29 Nov 2013

garden share collective: december

 

Hobart is in the grip of a chaotic spring. While the ugly winds have blown themselves away, the temperatures, rain and sunlight levels continue to see-saw confusingly. For example, a couple of weeks ago we had a run of four blissful days, each getting hotter and brighter (and marvellously coinciding with the weekend!), climaxing at a hot-for-Hobart 28. A day or two later, one of my oft-checked weather websites flagged that the temperature was 10 - but it felt like 8.

We've had gloomy, wet and yes, cold days; I have not yet mothballed my woollen scarves or drycleaned my coats because I am still wearing them. But we've had teases, as described above; flashes of shorts-and-t shirt weather requiring a hasty retrieval of lightweight clothing from its napthaleney winter hibernation.

What does this mean for my vegie patch? Overall, it has still been too winter-like, because nothing seems to have moved since my last garden share report. In fact, my basil-in-the-ground appears to be going backwards, because it's had too much rain and not enough heat. The peas, beans, tomatoes, passionfruit, lettuce - they don't know what's happening, so they are sitting tight and not progressing at all.

So if you don't mind, I'll show you around my flower garden instead, which in contrast to the vegies, is flourishing. While the mild winter and wet spring combo is one reason for this showiness, earlier in the year I spread around a couple of bags of sheep manure that dad got for me, then a layer of sugar cane mulch. This fed and protected the soil for a few months; once it started getting a bit dingy, I spread about bags of wood chips that I also got from dad (by-products of the January fires; all the damaged trees were chipped and left in piles around the district for everyone to help themselves to).

So the soil is the best it's been and the plants are proof: everything is at that perfect moment right now, which seems all too brief; it looks lush and colourful and gloriously pretty, not yet gone-to-seed or overcome by the heat.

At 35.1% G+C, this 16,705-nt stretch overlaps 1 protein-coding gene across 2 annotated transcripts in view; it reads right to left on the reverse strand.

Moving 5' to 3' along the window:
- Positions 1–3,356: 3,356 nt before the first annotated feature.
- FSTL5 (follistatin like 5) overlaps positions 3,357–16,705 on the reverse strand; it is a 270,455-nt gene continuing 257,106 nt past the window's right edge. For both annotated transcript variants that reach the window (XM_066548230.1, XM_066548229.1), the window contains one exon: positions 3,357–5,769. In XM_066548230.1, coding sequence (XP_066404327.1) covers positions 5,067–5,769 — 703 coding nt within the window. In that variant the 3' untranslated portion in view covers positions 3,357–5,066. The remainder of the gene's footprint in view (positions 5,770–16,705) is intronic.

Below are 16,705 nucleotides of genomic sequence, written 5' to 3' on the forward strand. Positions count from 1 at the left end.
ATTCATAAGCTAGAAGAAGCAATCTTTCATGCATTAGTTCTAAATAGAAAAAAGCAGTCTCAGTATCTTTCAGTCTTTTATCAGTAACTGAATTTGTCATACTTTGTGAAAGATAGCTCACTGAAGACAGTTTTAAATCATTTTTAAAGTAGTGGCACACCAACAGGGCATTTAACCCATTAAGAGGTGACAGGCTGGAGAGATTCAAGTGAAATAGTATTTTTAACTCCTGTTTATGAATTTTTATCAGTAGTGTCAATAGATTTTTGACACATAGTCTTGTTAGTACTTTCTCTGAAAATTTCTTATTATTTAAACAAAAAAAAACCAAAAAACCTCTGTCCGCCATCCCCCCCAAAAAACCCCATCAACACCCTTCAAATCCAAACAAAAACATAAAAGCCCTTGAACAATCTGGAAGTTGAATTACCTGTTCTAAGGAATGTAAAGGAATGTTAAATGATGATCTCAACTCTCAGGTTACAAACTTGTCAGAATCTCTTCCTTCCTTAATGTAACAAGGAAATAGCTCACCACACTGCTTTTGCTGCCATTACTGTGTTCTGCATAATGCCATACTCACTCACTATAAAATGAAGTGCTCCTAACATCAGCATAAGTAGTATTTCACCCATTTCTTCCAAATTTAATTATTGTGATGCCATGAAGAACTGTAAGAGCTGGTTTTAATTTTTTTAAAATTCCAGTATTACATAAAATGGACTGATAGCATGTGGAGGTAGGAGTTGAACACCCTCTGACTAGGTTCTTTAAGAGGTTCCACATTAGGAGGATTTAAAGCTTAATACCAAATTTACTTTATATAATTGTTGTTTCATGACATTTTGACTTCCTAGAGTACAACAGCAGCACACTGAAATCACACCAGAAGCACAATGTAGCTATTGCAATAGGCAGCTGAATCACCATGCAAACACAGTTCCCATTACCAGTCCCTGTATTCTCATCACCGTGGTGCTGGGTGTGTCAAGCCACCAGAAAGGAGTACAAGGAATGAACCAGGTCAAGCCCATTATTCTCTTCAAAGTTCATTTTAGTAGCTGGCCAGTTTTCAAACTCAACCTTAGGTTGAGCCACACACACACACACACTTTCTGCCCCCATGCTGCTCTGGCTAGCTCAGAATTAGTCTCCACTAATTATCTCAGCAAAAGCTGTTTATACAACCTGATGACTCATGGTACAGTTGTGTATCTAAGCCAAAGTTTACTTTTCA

My lavenders - mum and I furrow our brows in forgetfulness; French or English? Small flowers with that pungent, almost-bitter aroma we both prefer. I love their appearance here, right on the verge of being out. They remind me of those fibre optic light decorations so popular in the seventies; I'm giving my age away.

Now these I love: phacaelias (I pronounce them in my head as 'fah-see-lia', but have no idea if that is correct). Like all blue flowers, they attract the bees like nobody's business - a good thing! I have them in my vegie patch as well, and I love watching bees clamber across their soft tufty surface.


Let's get to the roses. Mention the word 'roses' to anyone here and they're sure to reply, 'oh! It's a good year for roses this year!' or 'the roses are good everywhere this year!'. Because they are. The mild winter followed by this crackers spring weather is turning suburban streets decadent with blowsy, vibrant colour. Mine are looking fabulous, too. This pretty, ballerina-pink-tutu of a rose - the bush is heavy with bunches at the moment - makes for a sweet display on the table at my front door: